As you explore bots in general and service bots in particular, one important thing to keep in mind is that these are interdependent factors—deep learning helps voice recognition, which gives professionals more data to work with to, in turn, drive machine learning and NLP forward. Companies trying to provide successful personal assistants and those offering speech-to-text software, such as Dragon, are highly motivated to create better speech recognition products. Service bots don’t require speech recognition to function but will benefit from the work done in that area all the same.
Natural language processing is advancing
The goal of NLP is to enable conversations between humans and computers that make sense to humans. Rather than treating each word as a symbol, computers using natural language processing aim to understand whole sentences. This is hardest in spoken language, with its natural variations in volume, cadence, and word choice and its deviations from the more formal written language that most of us (including computers) are trained to use.
NLP is benefitting from advances in deep learning and in the use of neural networks. Training a computer in NLP relies on the use of a predetermined set of data (called a corpus) to teach it language. However, one major limitation is in the corpus itself, which requires as much written text as is available. Speech recognition helps by providing a wider range of data than would otherwise be available, and it’s also relevant to the functions of bots using NLP. As previously mentioned, the goal is to move from programs that can not only draw on those training sets but that also know enough about language to parse input that is not explicitly included in that data.
The next step, of course, is to create meaningful and relevant responses. This is where bots enter the scene. Any customer service situation that requires interaction with a human is a good opportunity for a bot equipped with NLP skills. The value here is not only in savings of employee time and company cost but also in customer engagement. Only a service bot with strong NLP function can create something that approaches humanlike engagement. As NLP improves, the sense of interaction that customers experience with bots—and therefore with a company—will also improve.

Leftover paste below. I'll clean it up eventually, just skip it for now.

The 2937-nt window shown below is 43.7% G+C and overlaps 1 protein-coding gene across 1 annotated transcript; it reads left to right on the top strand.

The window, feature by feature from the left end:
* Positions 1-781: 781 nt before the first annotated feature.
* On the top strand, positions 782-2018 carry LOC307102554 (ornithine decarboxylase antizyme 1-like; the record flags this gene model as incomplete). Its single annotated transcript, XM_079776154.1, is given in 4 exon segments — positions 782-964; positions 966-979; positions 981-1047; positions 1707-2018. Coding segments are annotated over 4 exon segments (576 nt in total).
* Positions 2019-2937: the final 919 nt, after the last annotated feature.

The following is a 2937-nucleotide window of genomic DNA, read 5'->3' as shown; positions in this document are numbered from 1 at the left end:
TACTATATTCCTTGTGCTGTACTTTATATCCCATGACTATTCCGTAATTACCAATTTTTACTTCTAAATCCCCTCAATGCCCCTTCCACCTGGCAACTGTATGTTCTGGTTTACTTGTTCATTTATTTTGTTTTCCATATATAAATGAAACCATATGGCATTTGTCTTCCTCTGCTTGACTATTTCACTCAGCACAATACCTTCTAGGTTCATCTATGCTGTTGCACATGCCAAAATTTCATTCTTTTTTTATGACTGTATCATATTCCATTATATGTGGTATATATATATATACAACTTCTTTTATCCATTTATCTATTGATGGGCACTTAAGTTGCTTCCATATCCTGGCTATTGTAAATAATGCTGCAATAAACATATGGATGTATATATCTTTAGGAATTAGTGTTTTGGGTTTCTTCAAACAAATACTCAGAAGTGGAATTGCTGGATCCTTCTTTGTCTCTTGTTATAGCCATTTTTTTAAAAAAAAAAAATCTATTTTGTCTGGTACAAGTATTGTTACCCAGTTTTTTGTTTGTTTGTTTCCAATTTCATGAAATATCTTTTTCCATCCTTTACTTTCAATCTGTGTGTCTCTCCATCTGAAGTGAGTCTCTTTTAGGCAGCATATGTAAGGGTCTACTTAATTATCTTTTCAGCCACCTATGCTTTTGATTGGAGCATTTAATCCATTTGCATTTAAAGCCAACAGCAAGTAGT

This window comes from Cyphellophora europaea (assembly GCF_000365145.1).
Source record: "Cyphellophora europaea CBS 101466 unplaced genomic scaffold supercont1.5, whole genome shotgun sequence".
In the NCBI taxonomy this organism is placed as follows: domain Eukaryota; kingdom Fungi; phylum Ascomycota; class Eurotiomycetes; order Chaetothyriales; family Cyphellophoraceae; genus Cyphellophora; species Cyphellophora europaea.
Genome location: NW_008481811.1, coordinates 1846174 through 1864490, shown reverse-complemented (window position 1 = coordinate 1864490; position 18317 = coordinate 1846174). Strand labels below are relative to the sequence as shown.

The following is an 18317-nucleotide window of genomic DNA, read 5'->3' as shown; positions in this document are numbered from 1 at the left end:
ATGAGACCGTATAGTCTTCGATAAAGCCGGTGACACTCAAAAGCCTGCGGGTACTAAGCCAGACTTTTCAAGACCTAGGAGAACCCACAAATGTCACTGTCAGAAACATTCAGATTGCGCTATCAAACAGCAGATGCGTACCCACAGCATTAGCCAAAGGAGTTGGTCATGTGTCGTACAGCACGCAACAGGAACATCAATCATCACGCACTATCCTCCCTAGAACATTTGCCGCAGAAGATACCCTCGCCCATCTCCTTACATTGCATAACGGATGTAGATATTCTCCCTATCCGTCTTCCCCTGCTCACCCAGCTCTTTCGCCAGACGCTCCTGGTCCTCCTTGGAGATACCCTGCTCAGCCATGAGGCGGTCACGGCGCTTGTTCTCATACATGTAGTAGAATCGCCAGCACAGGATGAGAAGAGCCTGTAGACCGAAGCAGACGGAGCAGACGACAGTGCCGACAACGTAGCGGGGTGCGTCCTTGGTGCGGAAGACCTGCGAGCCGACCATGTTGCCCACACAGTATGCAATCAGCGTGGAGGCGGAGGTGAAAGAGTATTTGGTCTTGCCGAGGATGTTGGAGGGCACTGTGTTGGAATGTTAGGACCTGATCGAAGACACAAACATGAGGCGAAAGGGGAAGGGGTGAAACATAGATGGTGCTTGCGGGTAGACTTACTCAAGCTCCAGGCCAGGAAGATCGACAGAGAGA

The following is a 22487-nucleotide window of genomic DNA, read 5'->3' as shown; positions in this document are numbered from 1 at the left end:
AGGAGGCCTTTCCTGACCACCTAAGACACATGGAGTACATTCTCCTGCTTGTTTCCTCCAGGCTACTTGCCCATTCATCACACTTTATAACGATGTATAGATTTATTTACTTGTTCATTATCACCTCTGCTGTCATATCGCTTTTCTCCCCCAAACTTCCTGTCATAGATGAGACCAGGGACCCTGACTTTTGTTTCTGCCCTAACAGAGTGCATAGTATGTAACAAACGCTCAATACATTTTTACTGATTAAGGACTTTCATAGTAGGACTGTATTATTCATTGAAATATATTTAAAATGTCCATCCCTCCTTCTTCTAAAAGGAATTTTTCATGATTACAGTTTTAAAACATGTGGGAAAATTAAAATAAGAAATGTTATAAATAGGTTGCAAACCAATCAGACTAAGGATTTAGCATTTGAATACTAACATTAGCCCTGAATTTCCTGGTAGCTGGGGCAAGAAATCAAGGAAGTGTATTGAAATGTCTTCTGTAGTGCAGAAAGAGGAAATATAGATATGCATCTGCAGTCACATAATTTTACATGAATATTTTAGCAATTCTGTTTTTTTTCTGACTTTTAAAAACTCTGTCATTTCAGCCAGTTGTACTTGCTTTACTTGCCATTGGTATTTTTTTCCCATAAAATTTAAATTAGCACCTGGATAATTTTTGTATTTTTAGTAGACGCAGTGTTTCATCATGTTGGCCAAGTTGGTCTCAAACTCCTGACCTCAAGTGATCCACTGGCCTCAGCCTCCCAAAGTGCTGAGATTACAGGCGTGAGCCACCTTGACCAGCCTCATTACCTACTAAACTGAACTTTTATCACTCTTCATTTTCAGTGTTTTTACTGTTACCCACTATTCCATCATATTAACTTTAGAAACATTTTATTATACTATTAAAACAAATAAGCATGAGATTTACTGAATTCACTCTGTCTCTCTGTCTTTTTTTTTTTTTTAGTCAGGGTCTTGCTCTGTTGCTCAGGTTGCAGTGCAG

Communication is about more than parsing sentences; it’s also about recognizing an interlocutor’s feelings and attitudes. In customer service, this skill can make the difference between a satisfied customer and an angry one. And this is where sentiment analysis comes in.
Sentiment analysis often refers to analyzing social media to get an overall sense of how satisfied or frustrated consumers are with a brand. It’s also an aspect of customer service that employs speech-to-text capabilities to analyze real-time conversations in call centers and to provide companies with data about their customers. Beyond its QA purpose, sentiment analysis data collected via speech-to-text technology can be applied to bot performance. Aspects of spoken interactions, such as pauses in speech or word choices that indicate emotional shifts, are also relevant in written interactions.
If they are to successfully “replace” humans, customer service bots will need to have these capabilities, which are required to keep users engaged in the conversation long enough to meet the users’ needs or to determine when a human customer service agent needs to be brought into the conversation. In short, service bots function better with more emotional intelligence.
Right now, chatbots either function on conversational interfaces, which can give only a limited set of responses, or gamble on NLP, which still often leads to frustrated users. Conversational Interfaces will stick around, but they will be employed according to specific user needs and not because they’re the best option available. Progress in deep learning and natural language processing will increasingly allow chatbots to not only react based on programming but also to respond based on understanding. When professionals figure out how to integrate sentiment analysis into service bot technology, we’ll see the beginning of bots that can successfully replace humans for customer service interactions.
Progress in these technologies applies in some way to both voice-based and text-based bots and, since digital personal assistants aren’t going anywhere, we can expect bots to improve right along with them.